definitions, without strict mode.
The thing about this is that its value, instead of depending on the arguments
that are passed to the function when the function is called, depends on the
syntax of the function call expression. I know, it’s weird, right? It makes me
think a little of dynamically-scoped languages, where what a variable name is
not looked-up where the function is defined, but rather where it is called. Some
would call it “very late binding”, where this is not bound even at
run-time, but only bound at call-time. Anyway, let’s see some examples.
Similar to how we have Object.create, Object.getPrototypeOf etc. for dealing
with prototypes, we have the following functions to deal with this:
These functions basically let you explicity specify which object to pass as
this to a given function.
I’ll leave you to read the docs on MDN for the details of, or difference
between, call and apply. I’ll also just mention that in ECMAScript 6,
Arrow Functions also gives new ways of dealing with the this
By now, we can understand why the example from the very first snippet of this
post of pushing elements into an array — where we were trying to pass a method
of an object as a function to a higher-order function — didn’t work as naively
Oops! It turns out that Array.prototype.forEach passes more than
just one argument to its argument function (Array.prototype.push in
this case), so .push pushed all of those arguments in. For details,
read the docs for Array.prototype.forEach.
The “new” keyword
Now that we know how this works, and how prototypes can be set up, we are
equipped to learn about the mechanism for new! What does the new keyword do?
Well, we can just read section 13.2.2 of the ES5 spec. (I found this
when reading StackOverflow about returning values from constructor
functions.) I personally think of new as just syntactic sugar,
into the quirks and details of new as per the spec, here’s overly-simple
learnt so far, that does what we’ve seen new do so far:
This implementation already does a lot of what new does. See it in action:
Although the above implementation is about right, it doesn’t do all of what
the spec specifies. There are many weird, corner cases of how new might be
Constructor by Ben Nadel demonstrates many of such cases. So
let’s read the spec now, and see how to implement a basically-compliant new.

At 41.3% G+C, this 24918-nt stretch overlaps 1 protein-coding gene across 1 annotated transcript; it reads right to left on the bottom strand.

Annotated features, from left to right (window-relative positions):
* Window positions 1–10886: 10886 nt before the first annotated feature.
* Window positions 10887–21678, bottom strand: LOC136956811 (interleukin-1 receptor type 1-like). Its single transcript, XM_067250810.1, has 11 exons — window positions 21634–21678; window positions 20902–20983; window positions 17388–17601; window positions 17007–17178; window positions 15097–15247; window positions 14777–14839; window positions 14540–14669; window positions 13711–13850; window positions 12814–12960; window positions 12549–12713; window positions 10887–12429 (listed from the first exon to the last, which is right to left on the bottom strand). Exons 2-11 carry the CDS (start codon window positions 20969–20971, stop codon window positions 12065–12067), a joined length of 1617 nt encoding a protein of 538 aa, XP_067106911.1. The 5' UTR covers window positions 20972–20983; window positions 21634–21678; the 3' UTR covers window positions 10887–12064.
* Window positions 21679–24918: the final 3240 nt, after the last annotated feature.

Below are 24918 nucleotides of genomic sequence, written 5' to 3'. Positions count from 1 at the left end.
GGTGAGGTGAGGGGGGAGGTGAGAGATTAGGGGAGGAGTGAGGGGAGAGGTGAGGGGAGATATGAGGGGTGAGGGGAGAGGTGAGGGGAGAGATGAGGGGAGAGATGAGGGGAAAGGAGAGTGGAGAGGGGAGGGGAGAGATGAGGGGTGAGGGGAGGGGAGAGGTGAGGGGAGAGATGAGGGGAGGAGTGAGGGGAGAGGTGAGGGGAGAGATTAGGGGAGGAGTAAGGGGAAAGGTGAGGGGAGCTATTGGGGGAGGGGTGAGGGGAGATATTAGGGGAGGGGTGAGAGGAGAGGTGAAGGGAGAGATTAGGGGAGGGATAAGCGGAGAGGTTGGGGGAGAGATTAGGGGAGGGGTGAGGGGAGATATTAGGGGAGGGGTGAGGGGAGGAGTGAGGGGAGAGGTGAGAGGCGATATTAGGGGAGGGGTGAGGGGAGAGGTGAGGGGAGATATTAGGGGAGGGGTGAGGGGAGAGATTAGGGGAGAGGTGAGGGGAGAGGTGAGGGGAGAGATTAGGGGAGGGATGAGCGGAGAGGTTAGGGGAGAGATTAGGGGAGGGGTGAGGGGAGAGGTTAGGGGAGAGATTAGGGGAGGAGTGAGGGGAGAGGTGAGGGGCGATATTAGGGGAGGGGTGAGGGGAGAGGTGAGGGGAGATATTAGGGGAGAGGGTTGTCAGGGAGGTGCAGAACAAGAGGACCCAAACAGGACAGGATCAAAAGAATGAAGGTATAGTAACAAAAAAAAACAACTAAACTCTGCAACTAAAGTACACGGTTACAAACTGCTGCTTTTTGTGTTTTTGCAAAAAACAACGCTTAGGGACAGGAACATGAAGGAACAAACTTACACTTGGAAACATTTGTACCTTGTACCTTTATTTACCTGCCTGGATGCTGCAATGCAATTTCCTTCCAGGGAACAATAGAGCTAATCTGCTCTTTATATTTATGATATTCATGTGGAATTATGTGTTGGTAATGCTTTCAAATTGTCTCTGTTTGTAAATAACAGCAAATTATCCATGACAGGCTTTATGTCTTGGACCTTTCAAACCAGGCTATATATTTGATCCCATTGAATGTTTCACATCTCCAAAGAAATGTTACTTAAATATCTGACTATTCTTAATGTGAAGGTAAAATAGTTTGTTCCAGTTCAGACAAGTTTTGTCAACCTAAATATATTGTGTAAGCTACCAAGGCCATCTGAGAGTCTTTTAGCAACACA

Go read the spec now: 13.2.2 [[Construct]]. Here’s what that
section says new should do, implemented as a function:
Basically, as compared to the overly-simple implementation, this
basically-compliant implementation takes care of the case where the constructor
function’s prototype property holds a non-object value (which it usually
doesn’t, because by default it’s effectively Object.create(Object.prototype)),
or where the constructor function returns an object value (which is usually
doesn’t, because it doesn’t need to return anything).
Read the spec or the code above slowly. Have a think through — this is all
there is to new.
Simulating classical OOP
Classical OOP wants the following things:
closures cleverly, we can achieve that effect. Since closures are not a
Polymorphism is obvious. Everything is dynamic, so the dispatch of method-calls
is dynamic. Duck typing. Yada yada. Easy.
The not-so-obvious one of the three OOP things is inheritance — because, well,
prototypes and constructor functions:
prototype-related building blocks to simulate classical OOP is more idiomatic.
For instance, some people seem to prefer something like
… instead of the
… which I used. My reason for doing what I did is that at time of defining the
SubThing “class”, I may not have enough information to instantiate a Thing,
depending on what arguments the Thing constructor takes.
The point here is, although the above code sample may not be idiomatic, it
nonetheless certainly can get the “simulate classical OOP” job done, nicely,
parts: prototypes, this, and new. Equipped with this knowledge, you are
allegedly still prototype-based) or ES6 arrow functions (which makes this